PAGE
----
I didn't have time to read the thread, but I read the PEP and thought about this a little bit.
One key thing is that we can write the code CPython sees at runtime one way, and write the stubs that type checkers (like mypy) see a different way. The stubs go in the typeshed repo (https://github.com/python/typeshed) and I would add something like the following to the os module there (stdlib/3/os/__init__.pyi in the repo).
First we need to add scandir() and DirEntry (this is not entirely unrelated -- DirEntry is an example of something that is PathLike). Disregarding the PathLike protocol for the moment, I think they can be defined like this:
The reason we need the overload in all cases is that os.scandir() without arguments returns a str.
Finally, a reminder that this is all stub code -- it's only ever seen by typecheckers. What we put in the actual os.py file in the stdlib can be completely different, and it doesn't need type annotations (type checkers always prefer the stubs over the real code).
Now let's add PathLike. This first attempt doesn't address DirEntry yet:
if sys.version_info >= (3, 6): from abc import abstractmethod class PathLike(Generic[AnyStr]): @abstractmethod def __fspath__(self) -> AnyStr: ...
This tells a type checker enough so that it will know that e.g. os.fspath(b'.') returns a bytes object. Also, if we have a class C that derives from PathLike we can make it non-generic, e.g. the stubs for pathlib.Path would start with something like
class Path(os.PathLike[str]): ...
and now the type checker will know that in the following code `c` is always a str:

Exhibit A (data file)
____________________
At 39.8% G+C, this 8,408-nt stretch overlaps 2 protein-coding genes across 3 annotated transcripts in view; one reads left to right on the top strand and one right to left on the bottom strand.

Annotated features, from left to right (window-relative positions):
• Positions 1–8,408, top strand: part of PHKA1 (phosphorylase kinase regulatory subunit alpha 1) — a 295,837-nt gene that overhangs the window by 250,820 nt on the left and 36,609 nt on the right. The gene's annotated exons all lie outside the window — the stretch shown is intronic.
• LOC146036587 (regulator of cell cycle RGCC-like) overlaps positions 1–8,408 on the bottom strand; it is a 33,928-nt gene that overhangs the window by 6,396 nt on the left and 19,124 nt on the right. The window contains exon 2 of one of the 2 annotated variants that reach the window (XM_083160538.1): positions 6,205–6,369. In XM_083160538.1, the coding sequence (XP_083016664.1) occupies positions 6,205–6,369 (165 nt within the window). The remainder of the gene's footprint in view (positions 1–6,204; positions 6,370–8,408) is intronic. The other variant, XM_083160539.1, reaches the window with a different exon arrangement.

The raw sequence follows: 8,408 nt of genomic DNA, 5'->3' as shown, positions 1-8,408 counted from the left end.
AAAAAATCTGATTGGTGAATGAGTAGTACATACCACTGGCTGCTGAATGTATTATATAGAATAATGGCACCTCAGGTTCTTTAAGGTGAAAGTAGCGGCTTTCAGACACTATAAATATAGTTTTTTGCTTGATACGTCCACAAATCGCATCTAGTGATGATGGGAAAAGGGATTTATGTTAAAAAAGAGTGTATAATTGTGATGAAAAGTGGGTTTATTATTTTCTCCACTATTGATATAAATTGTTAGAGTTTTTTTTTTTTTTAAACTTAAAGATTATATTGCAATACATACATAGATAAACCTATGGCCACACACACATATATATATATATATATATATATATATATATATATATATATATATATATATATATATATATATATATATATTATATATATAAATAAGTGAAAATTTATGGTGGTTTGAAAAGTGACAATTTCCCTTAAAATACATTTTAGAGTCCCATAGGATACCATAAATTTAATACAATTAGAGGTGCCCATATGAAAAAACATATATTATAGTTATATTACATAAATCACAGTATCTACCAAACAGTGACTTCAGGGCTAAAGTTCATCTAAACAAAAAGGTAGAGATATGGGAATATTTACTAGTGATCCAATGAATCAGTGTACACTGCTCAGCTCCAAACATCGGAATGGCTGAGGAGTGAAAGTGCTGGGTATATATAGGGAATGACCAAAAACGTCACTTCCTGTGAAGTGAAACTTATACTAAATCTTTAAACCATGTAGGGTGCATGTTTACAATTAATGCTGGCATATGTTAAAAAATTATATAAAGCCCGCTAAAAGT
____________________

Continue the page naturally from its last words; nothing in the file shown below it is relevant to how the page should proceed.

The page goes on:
a = ... # type: Any
b = pathlib.Path(a)
c = os.fspath(b)
Finally let's redefine scandir(). We'll have to redefind DirEntry to inherit from PathLike, and it will remain generic:
class DirEntry(PathLike[AnyStr], Generic[AnyStr]):
# Everything else unchanged!
Now the type checker should understand the following:
for a in os.scandir('.'):
b = os.fspath(a)
Here it will know that `a` is a DirEntry[str] (because the argument given to os.scandir() is a str) and hence it will also know that b is a str. Now if then pass b to pathlib it will understand this cannot be a type error, and if you pass b to some os.path.* function (e.g. os.path.basename()) it will understand the return value is a str.
If you pass some variable to os.scandir() then if the type checker can deduce that that variable is a str (e.g. because you've gotten it from pathlib) it will know that the results are DirEntry[str] instances. If you pass something to os.scandir() that's a bytes object it will know that the results are DirEntry[bytes] objects, and it knows that calling os.fspath() on those will return bytes. (And it will know that you can't pass those to pathlib, but you *can* pass them to most os and os.path functions.)
Next, if the variable passed to os.scandir() has the declared or inferred type AnyStr then mypy will know that it can be either str or bytes and the types of results will also use AnyStr. I think in that case you'll get an error if you pass it to pathlib. Note that this can only happen inside a generic class or a generic function that has AnyStr as one of its parameters. (AnyStr is itself a type variable.)
The story ought to be similar if the variable has the type Union[str, bytes], except that this can occur in non-generic code and the resulting types are similarly fuzzy. (I think there's a bug in mypy around this though, follow https://github.com/python/mypy/issues/1533 if you're interested how that turns out.)